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Modifying typography

How to change the appearance of InDesign text frames programatically. By Ted Davis

1. Getting started with type

Add basic text box

#includepath "~/Documents/;%USERPROFILE%Documents";
#include "basiljs/bundle/basil.js";

function draw() {

b.clear(b.doc()); // clears previous output, helpful during this tutorial

b.text('hello world', 0, 0, 150, 50); 
// this means b.text("your text", x, y, w, h);



Be sure to visit our reference section on b.text() and other typographic features if you want to know more about the functions.

Change type attributes

Add these one at a time before your text frame, as they will only effect text that comes after it.

b.textFont("Helvetica", "Regular"); 
// simply copy name as found when selecting fonts
// second string is optional if specifying font-weight


Overflowing text

If the font gets too big, you'll see that the type is now flowing past the bounds of the box, so let's resize it. In order to change the Text Frame we just built, we need to create it as a variable so that we can easily refer to it later. To do this, simply changing the following:

// b.text('hello world', 0, 0, 350, 50);
var myFrame = b.text('hello world', 0, 0, 350, 50);

Note the 'var myFrame = ' placed in front of our b.text() code.
We can now refer to it and resize it, by writing the following after our manipulations:


The bounding box is now as big as our page's width + height.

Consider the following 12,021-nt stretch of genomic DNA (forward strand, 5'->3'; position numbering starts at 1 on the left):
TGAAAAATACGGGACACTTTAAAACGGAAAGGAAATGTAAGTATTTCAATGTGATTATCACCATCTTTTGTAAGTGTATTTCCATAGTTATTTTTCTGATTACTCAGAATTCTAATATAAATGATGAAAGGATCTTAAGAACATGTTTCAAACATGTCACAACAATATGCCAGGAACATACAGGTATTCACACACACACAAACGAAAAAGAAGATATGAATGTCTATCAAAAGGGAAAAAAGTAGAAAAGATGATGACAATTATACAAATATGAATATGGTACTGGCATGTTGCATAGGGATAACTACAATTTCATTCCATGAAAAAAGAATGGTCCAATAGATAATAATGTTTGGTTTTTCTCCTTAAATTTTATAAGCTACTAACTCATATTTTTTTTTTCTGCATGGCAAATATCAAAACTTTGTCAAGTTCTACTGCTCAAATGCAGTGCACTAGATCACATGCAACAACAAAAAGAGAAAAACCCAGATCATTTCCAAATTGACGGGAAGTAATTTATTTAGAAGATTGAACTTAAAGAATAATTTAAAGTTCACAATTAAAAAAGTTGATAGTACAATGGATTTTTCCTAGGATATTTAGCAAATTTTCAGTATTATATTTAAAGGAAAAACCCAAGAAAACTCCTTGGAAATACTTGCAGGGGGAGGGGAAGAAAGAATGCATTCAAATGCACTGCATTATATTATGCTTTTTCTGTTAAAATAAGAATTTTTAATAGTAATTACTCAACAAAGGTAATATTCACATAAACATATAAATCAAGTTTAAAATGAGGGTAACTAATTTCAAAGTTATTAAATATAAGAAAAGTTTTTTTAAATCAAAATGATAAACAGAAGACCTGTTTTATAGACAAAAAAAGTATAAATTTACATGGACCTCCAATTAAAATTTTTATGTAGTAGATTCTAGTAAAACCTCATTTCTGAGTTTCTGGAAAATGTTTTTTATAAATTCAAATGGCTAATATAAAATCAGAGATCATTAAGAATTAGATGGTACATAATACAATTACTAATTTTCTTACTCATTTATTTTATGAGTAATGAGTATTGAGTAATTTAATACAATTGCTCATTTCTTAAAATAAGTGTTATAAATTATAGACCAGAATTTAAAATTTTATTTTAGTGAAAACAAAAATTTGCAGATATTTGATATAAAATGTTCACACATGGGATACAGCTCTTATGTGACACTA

Styling those contents

Now that you can refer to your text frame, let's change further attributes inside using the all encompassing b.typo() function:

b.typo(myFrame,'strikeThru',true); // add strike through
b.typo(myFrame,'characterRotation',-45); // add strike through

Exercise 1

Download our cheat sheet dedicated to the b.typo function: basiljs_b_typo_cheatsheet_v0_1.pdf

Go through the list and pick additional properties to manipulate.
Suggestion: Add a longer text to your initial text frame to have more material to work with.

2. Linking Text Frames + Aligning Text

If creating a generative book across multiple pages, you'll surely want to know how to link text frames together.

Start with a new document and let's build two very generative text frames

#includepath "~/Documents/;%USERPROFILE%Documents";
#include "basiljs/bundle/basil.js";

function draw() {

b.clear(b.doc()); // clears previous output

var myFrame1 = b.text('this is frame 1', b.random(b.width), b.random(b.height), b.random(30,300), b.random(30,300));
var myFrame2 = b.text('this is frame 2', b.random(b.width), b.random(b.height), b.random(30,300), b.random(30,300));


To link these text boxes, you simply write the following after they have been created: